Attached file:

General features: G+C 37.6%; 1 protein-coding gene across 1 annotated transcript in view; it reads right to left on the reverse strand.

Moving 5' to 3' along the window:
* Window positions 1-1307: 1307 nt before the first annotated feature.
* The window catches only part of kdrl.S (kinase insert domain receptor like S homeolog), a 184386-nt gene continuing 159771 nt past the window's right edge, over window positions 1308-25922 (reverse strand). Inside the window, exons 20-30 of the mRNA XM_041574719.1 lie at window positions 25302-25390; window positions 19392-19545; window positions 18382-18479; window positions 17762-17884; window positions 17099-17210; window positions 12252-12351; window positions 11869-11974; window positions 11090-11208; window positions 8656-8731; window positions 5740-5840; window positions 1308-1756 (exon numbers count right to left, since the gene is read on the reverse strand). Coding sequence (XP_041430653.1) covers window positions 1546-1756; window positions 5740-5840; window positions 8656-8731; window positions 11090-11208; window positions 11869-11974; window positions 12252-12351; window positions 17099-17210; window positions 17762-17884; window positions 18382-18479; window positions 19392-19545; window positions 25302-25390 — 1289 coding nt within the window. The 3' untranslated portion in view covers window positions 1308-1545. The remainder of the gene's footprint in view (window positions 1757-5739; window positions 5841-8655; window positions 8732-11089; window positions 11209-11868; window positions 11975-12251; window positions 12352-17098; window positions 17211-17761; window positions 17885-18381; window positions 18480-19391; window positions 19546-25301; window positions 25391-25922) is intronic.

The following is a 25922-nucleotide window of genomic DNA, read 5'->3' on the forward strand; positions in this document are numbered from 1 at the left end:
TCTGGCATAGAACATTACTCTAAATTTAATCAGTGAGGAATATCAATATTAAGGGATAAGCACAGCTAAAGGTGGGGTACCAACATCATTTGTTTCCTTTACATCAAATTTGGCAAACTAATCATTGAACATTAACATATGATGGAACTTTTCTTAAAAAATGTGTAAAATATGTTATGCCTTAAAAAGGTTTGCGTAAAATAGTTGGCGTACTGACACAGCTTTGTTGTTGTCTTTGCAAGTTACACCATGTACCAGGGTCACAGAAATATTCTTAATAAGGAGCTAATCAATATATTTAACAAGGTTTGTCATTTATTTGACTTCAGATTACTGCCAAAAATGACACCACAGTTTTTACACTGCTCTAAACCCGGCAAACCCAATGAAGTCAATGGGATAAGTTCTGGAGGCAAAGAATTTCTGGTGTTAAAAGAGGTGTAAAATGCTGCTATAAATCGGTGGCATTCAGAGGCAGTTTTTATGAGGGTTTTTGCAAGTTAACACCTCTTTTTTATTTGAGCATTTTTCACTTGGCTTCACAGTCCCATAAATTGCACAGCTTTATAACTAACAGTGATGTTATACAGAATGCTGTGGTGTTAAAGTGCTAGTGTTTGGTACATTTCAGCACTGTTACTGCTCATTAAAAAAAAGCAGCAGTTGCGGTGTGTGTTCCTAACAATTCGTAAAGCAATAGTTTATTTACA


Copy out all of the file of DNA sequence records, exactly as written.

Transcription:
General features: G+C 37.6%; 1 protein-coding gene across 1 annotated transcript in view; it reads right to left on the reverse strand.

Moving 5' to 3' along the window:
* Window positions 1-1307: 1307 nt before the first annotated feature.
* The window catches only part of kdrl.S (kinase insert domain receptor like S homeolog), a 184386-nt gene continuing 159771 nt past the window's right edge, over window positions 1308-25922 (reverse strand). Inside the window, exons 20-30 of the mRNA XM_041574719.1 lie at window positions 25302-25390; window positions 19392-19545; window positions 18382-18479; window positions 17762-17884; window positions 17099-17210; window positions 12252-12351; window positions 11869-11974; window positions 11090-11208; window positions 8656-8731; window positions 5740-5840; window positions 1308-1756 (exon numbers count right to left, since the gene is read on the reverse strand). Coding sequence (XP_041430653.1) covers window positions 1546-1756; window positions 5740-5840; window positions 8656-8731; window positions 11090-11208; window positions 11869-11974; window positions 12252-12351; window positions 17099-17210; window positions 17762-17884; window positions 18382-18479; window positions 19392-19545; window positions 25302-25390 — 1289 coding nt within the window. The 3' untranslated portion in view covers window positions 1308-1545. The remainder of the gene's footprint in view (window positions 1757-5739; window positions 5841-8655; window positions 8732-11089; window positions 11209-11868; window positions 11975-12251; window positions 12352-17098; window positions 17211-17761; window positions 17885-18381; window positions 18480-19391; window positions 19546-25301; window positions 25391-25922) is intronic.

The following is a 25922-nucleotide window of genomic DNA, read 5'->3' on the forward strand; positions in this document are numbered from 1 at the left end:
TCTGGCATAGAACATTACTCTAAATTTAATCAGTGAGGAATATCAATATTAAGGGATAAGCACAGCTAAAGGTGGGGTACCAACATCATTTGTTTCCTTTACATCAAATTTGGCAAACTAATCATTGAACATTAACATATGATGGAACTTTTCTTAAAAAATGTGTAAAATATGTTATGCCTTAAAAAGGTTTGCGTAAAATAGTTGGCGTACTGACACAGCTTTGTTGTTGTCTTTGCAAGTTACACCATGTACCAGGGTCACAGAAATATTCTTAATAAGGAGCTAATCAATATATTTAACAAGGTTTGTCATTTATTTGACTTCAGATTACTGCCAAAAATGACACCACAGTTTTTACACTGCTCTAAACCCGGCAAACCCAATGAAGTCAATGGGATAAGTTCTGGAGGCAAAGAATTTCTGGTGTTAAAAGAGGTGTAAAATGCTGCTATAAATCGGTGGCATTCAGAGGCAGTTTTTATGAGGGTTTTTGCAAGTTAACACCTCTTTTTTATTTGAGCATTTTTCACTTGGCTTCACAGTCCCATAAATTGCACAGCTTTATAACTAACAGTGATGTTATACAGAATGCTGTGGTGTTAAAGTGCTAGTGTTTGGTACATTTCAGCACTGTTACTGCTCATTAAAAAAAAGCAGCAGTTGCGGTGTGTGTTCCTAACAATTCGTAAAGCAATAGTTTATTTACA